SBV Journal of Basic, Clinical and Applied Health Science
Volume 6 | Issue 1 | Year 2023

Feedback in Medical Education: A Neglected Domain

Karthik Vijayan

Department of Community Medicine, Shri Sathya Sai Medical College and Research Institute, Chennai, Tamil Nadu, India

Corresponding Author: Karthik Vijayan, Department of Community Medicine, Shri Sathya Sai Medical College and Research Institute, Chennai, Tamil Nadu, India, Phone: +91 7710900650, e-mail:

How to cite this article: Vijayan K. Feedback in Medical Education: A Neglected Domain. J Basic Clin Appl Health Sci 2023;6(1):16–17.

Source of support: Nil

Conflict of interest: None

Received on: 10 June 2022; Accepted on: 26 June 2022; Published on: 31 December 2022


Feedback has been a neglected field in medical education even though it’s a key instrument to make medical education more refined. Feedback can be interpreted as a communication between the observer and the performer with a goal of improving the work further. Feedback can be classified as positive feedback and negative feedback. There are barriers to the process of feedback giving, which with proper tools, can be overcome. The way of approach while giving feedback is also essential to make the feedback effective. In conclusion, it can be stated that by training people in giving constructive feedback in medical education, the neglected feedback culture can be used to refine medical education and thereby refine the medical community itself.

Keywords: Feedback, Medical education, Medical students.


It is said that learning from your past mistakes is the best way to improve your work, and feedback enables us to recognize those deficient areas in our work and thereby can be used to refine the work further. The culture of passing down of medical knowledge from one generation to another has been in existence for thousands of years. The current pace of research in medicine is at its peak; every day a mystery in medicine is uncovered and another one is unraveled. This, though, helps us understand our body more, but it also poses a problem, as it is difficult to keep up with the recent findings as in the past, it was not an issue. To tackle these issues, there are changes been made in the curriculum and the most efficient way to determine the efficacy of any changes made is through feedback.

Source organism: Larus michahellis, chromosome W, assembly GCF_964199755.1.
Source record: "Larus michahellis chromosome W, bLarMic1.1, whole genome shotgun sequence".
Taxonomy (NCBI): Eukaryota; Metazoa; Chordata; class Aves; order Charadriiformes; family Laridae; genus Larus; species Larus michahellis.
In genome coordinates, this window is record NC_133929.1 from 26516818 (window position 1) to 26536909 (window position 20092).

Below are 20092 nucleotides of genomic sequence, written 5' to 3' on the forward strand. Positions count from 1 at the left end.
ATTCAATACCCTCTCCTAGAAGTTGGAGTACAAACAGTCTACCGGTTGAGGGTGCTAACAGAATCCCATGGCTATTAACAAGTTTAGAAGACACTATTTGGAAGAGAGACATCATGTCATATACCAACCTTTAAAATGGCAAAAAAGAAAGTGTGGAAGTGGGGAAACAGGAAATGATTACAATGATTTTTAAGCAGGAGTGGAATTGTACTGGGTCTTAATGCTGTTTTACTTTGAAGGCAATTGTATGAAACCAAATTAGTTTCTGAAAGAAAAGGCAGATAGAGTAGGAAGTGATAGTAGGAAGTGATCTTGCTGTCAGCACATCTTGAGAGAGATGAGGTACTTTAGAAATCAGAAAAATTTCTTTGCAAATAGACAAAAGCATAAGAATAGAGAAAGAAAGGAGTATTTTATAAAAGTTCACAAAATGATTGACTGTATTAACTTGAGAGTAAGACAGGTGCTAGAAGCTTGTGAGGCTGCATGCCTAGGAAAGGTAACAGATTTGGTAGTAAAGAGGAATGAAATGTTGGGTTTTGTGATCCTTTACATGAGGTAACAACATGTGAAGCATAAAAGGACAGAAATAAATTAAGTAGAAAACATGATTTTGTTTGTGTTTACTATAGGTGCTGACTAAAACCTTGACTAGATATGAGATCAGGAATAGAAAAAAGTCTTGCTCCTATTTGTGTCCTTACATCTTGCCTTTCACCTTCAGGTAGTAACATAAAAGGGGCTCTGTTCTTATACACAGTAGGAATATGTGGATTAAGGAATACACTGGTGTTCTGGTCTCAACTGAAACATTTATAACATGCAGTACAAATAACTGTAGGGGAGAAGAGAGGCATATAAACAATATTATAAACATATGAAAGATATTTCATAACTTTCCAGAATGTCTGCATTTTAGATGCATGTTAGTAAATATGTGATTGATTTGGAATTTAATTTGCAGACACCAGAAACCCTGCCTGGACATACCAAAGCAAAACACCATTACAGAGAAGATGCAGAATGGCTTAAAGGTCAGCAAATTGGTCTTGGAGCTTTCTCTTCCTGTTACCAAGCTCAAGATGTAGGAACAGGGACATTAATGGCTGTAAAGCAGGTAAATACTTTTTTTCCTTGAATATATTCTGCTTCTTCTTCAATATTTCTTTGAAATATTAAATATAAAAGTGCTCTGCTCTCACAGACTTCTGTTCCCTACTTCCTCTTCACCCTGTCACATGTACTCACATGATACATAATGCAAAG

Feedback may be described as communication of information relating to person’s performance in a particular activity that is intended to help their future presentation in the same or linked activity.1 It has been defined as an information about the variance in trainee’s performance observed and a given standard with the intention of achieving a better performance.2 Feedback can be employed not just in medical education but also in several other fields. Feedback in medical education is an integral element of teaching as it inspires and improves the learners’ knowledge, skills, and professional performance. It assists in the development of the performance of the learners with the elementary aim of helping them reach their goals in addition to the educational objectives.3 Feedback culture is one where people continuously receive, ask, and use formal and informal feedback to improve their performance.4

Types of Feedback

Feedback can be categorized either as positive or constructive feedback or as negative feedback. These can be correlated to the feedback mechanisms in our bodies, where positive feedback encourages the stimulus, whereas negative feedback discourages the stimulus.

According to a research, constructive feedback is an act of giving information through the description of their performance to a trainee in the observed situation. It helps the trainee to spot the strengths and weaknesses and improve on them.5 Time and place where the feedback is given is an important aspect. Inadequate time and deficiency of direct observation are often mentioned as barriers to feedback and can have a negative impact on the trainee.6 Feedback given in inadequate time may lead to misinterpretation. Also, when given in the wrong places may lead to humiliation of the trainee which might demotivate them.

Reasons for Neglection of Feedback

Despite having a vital role in evaluating and improving the standard of education provided, feedback in medical education is often ignored. In a study conducted in the College of Medicine, Riyadh, Saudi Arabia, 45% of the participants stated that there are barriers that reduce the feedback effectiveness. These comprised of the unclearness of the feedback system and insufficient skills of teachers in dealing with proper feedback process. Although students’ fear of insult contributed to the barriers to a lesser extent, most of the participants, nearly 74% stated willingness to receive quality feedback in the future.7